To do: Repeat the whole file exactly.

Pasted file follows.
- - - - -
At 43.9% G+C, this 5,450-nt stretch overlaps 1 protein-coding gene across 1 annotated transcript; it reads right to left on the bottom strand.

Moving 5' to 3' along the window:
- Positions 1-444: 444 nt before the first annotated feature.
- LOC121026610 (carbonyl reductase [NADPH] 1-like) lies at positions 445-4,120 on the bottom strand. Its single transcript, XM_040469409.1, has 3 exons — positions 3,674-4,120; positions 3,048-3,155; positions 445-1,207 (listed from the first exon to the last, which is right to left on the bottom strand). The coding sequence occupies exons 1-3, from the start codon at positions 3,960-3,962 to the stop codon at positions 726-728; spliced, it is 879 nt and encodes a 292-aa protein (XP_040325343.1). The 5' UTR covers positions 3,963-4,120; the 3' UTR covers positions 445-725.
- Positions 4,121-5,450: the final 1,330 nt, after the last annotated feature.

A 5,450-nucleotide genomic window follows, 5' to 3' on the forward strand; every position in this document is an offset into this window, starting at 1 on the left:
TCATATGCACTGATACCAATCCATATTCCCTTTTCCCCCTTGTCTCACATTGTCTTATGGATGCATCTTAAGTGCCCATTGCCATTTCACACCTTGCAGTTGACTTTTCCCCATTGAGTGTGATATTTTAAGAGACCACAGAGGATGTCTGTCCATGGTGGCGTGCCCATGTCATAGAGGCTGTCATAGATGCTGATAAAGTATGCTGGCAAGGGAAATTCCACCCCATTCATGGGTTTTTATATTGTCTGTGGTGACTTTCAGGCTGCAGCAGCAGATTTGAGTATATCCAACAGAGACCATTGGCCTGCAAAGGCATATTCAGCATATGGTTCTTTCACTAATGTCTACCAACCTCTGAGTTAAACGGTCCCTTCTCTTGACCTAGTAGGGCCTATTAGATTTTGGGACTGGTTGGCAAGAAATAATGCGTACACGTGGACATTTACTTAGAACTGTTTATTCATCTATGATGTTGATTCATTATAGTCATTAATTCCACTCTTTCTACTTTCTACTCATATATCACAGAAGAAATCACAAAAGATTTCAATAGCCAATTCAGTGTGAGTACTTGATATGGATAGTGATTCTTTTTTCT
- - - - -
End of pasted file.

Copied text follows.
At 43.9% G+C, this 5,450-nt stretch overlaps 1 protein-coding gene across 1 annotated transcript; it reads right to left on the bottom strand.

Moving 5' to 3' along the window:
- Positions 1-444: 444 nt before the first annotated feature.
- LOC121026610 (carbonyl reductase [NADPH] 1-like) lies at positions 445-4,120 on the bottom strand. Its single transcript, XM_040469409.1, has 3 exons — positions 3,674-4,120; positions 3,048-3,155; positions 445-1,207 (listed from the first exon to the last, which is right to left on the bottom strand). The coding sequence occupies exons 1-3, from the start codon at positions 3,960-3,962 to the stop codon at positions 726-728; spliced, it is 879 nt and encodes a 292-aa protein (XP_040325343.1). The 5' UTR covers positions 3,963-4,120; the 3' UTR covers positions 445-725.
- Positions 4,121-5,450: the final 1,330 nt, after the last annotated feature.

A 5,450-nucleotide genomic window follows, 5' to 3' on the forward strand; every position in this document is an offset into this window, starting at 1 on the left:
TCATATGCACTGATACCAATCCATATTCCCTTTTCCCCCTTGTCTCACATTGTCTTATGGATGCATCTTAAGTGCCCATTGCCATTTCACACCTTGCAGTTGACTTTTCCCCATTGAGTGTGATATTTTAAGAGACCACAGAGGATGTCTGTCCATGGTGGCGTGCCCATGTCATAGAGGCTGTCATAGATGCTGATAAAGTATGCTGGCAAGGGAAATTCCACCCCATTCATGGGTTTTTATATTGTCTGTGGTGACTTTCAGGCTGCAGCAGCAGATTTGAGTATATCCAACAGAGACCATTGGCCTGCAAAGGCATATTCAGCATATGGTTCTTTCACTAATGTCTACCAACCTCTGAGTTAAACGGTCCCTTCTCTTGACCTAGTAGGGCCTATTAGATTTTGGGACTGGTTGGCAAGAAATAATGCGTACACGTGGACATTTACTTAGAACTGTTTATTCATCTATGATGTTGATTCATTATAGTCATTAATTCCACTCTTTCTACTTTCTACTCATATATCACAGAAGAAATCACAAAAGATTTCAATAGCCAATTCAGTGTGAGTACTTGATATGGATAGTGATTCTTTTTTCT